By Lise Alves, Senior Contributing Reporter

SÃO PAULO, BRAZIL – The latest consumer confidence survey in Brazil by the Instituto Brasileiro de Economia – IBRE (Brazilian Institute of Economy) at the Fundação Getulio Vargas Institute shows that the Consumer Confidence Index (CCI) retreated by 2.9 percent from February to March, going from 85.4 to 82.9 points, and reaching the lowest historic level for the third consecutive month.

Protesters in Brasilia against corruption and Rousseff's economic policies, Rio de Janeiro, Brazil News
Protesters in Brasília against corruption and Rousseff’s economic policies, photo by José Cruz/Agencia Brasil.

According to the survey the number of consumers who say that the country’s economic situation is good fell from 5.8 percent in February to 4.5 percent in March, while those who believe that the situation is bad increased from 71.6 percent to 77.6 percent during the same time period.

“[Additional] to the economic factors, such as inflation and the labor market, Brazilian consumers are concerned with the turbulence of the political scenario and water and energy supply risks,” says Aloisio Campelo superintendent for economic cycles at the Ibre of the FGV Institute.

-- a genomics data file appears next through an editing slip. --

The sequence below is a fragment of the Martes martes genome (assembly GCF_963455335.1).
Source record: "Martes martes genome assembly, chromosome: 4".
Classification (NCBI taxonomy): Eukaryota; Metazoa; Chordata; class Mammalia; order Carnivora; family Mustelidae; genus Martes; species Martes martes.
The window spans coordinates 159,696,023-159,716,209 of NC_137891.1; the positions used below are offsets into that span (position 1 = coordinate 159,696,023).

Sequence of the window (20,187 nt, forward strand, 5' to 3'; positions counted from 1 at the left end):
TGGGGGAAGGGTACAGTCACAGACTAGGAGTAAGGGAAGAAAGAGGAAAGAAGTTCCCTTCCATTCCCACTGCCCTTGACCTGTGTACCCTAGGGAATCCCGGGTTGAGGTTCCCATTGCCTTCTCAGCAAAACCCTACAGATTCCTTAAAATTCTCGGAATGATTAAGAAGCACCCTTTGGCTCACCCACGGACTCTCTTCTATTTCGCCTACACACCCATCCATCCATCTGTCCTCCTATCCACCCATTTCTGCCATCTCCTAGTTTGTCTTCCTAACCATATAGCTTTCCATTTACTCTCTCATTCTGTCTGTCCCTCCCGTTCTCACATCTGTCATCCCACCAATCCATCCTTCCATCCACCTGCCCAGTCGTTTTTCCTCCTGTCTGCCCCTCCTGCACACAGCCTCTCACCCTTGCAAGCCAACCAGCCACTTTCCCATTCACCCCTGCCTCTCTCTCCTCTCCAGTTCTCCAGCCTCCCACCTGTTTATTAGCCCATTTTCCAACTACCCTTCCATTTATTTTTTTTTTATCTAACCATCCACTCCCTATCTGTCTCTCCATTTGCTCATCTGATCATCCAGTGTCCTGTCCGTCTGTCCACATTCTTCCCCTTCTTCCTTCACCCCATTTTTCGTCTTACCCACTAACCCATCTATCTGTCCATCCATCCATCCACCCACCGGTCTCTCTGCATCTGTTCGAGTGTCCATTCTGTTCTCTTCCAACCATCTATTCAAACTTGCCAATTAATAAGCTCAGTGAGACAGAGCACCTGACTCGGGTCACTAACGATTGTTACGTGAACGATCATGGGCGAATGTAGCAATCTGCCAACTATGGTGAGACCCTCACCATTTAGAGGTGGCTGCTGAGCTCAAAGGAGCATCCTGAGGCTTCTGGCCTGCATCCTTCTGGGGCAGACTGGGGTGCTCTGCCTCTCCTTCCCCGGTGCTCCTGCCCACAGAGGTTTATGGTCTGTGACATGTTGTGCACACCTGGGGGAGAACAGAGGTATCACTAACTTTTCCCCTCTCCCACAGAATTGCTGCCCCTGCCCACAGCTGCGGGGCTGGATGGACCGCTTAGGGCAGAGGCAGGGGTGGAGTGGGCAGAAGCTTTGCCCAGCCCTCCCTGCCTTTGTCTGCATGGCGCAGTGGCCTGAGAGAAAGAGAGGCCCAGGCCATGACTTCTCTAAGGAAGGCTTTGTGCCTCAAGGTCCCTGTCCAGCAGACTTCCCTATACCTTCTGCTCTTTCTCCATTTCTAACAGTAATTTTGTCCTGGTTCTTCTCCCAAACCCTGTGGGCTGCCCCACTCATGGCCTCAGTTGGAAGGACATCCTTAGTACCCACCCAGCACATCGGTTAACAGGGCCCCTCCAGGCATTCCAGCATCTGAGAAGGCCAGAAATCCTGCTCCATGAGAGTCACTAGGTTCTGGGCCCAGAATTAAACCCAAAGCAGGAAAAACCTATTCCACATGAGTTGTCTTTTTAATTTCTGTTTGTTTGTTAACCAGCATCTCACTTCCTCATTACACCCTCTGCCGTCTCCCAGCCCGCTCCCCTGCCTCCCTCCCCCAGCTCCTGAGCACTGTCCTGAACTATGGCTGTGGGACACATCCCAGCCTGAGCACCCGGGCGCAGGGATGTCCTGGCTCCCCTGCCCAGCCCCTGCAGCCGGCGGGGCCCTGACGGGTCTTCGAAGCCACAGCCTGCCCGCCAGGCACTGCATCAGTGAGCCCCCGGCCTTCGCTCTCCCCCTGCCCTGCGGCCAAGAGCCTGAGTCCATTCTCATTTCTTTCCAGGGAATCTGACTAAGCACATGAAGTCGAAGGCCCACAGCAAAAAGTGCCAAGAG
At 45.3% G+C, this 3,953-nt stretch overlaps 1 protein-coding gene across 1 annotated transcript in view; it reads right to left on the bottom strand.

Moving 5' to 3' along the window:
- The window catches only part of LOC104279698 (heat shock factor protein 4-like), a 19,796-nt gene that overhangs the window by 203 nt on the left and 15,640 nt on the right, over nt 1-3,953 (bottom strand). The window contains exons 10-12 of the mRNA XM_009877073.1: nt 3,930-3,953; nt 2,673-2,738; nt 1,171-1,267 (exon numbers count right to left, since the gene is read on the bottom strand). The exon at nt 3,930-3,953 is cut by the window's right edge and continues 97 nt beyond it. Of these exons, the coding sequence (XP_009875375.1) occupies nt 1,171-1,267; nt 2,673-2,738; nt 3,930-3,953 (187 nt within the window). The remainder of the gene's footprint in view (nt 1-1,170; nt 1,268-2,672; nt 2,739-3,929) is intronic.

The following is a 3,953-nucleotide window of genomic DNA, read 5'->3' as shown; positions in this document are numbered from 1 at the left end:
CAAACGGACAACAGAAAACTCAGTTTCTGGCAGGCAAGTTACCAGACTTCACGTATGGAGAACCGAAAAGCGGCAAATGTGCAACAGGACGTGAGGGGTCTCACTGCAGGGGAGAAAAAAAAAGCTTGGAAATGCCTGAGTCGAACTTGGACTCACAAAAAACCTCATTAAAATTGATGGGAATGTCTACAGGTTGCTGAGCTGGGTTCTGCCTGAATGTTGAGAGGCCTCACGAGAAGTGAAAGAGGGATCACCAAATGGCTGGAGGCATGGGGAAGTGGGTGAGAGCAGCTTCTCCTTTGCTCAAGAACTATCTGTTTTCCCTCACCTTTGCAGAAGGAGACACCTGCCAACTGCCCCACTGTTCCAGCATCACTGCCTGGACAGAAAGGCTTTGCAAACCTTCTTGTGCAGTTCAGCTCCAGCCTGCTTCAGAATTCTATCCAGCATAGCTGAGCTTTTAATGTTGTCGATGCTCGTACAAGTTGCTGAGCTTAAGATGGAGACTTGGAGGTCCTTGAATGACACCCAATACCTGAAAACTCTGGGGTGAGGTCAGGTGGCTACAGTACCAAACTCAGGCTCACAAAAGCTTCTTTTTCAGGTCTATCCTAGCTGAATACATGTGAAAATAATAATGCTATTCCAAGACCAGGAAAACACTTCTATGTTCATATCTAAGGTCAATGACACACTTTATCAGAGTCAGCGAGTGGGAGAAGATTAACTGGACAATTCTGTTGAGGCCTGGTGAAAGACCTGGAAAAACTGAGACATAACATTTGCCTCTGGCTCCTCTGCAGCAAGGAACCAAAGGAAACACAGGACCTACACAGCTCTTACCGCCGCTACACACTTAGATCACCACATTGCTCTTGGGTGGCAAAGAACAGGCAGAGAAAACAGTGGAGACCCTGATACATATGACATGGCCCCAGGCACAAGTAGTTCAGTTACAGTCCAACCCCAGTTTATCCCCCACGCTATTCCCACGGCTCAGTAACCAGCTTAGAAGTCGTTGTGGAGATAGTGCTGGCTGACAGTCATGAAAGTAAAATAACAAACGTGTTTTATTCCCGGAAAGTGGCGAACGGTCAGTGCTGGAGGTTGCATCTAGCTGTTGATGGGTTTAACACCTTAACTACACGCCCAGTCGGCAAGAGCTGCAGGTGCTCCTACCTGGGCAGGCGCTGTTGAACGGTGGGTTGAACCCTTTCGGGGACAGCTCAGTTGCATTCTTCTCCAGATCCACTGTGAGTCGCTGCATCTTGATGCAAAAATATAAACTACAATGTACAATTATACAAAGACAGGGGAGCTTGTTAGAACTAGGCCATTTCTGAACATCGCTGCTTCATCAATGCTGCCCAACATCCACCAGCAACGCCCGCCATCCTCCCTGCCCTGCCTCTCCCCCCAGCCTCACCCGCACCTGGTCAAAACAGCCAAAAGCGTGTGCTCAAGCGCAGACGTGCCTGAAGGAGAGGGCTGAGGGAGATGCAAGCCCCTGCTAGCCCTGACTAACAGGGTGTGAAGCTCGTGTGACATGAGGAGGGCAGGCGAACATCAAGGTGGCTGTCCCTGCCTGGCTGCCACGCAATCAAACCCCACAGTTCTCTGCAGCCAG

Expectations for the near future are also looking gloomy. According to the survey, the index that measures consumer optimism for the next six months decreased by 2.8 percent.

The number of consumers that forecast an improvement in their financial situation declined from 27.9 percent to 27 percent, while those who forecast that their situation would worsen increased from 10.5 percent to 12.9 percent from February to March. In annual terms, from March 2014 to March 2015, consumer confidence fell by 22.7 percent, the survey shows.

The widespread corruption scandal at Brazil’s largest company, Petrobras, along with rising inflation and a depreciating local currency has significantly affected Brazil’s economy. Forecasts for the country’s GDP and industrial production for this year are constantly being revised downwards and consumers are facing higher energy and water bills, in addition to higher food prices due to a water crisis in the Southeastern part of the country.


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